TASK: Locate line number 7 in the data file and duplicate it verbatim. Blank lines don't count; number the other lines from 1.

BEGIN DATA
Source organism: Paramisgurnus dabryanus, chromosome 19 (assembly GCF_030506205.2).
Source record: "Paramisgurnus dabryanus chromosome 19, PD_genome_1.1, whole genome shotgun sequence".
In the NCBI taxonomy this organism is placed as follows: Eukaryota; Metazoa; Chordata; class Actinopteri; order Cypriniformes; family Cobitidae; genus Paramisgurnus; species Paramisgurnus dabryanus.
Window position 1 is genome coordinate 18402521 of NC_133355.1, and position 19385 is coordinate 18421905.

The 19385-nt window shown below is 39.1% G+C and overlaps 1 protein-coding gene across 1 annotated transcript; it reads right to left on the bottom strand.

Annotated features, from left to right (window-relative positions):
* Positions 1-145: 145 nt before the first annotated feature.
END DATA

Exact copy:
* Positions 1-145: 145 nt before the first annotated feature.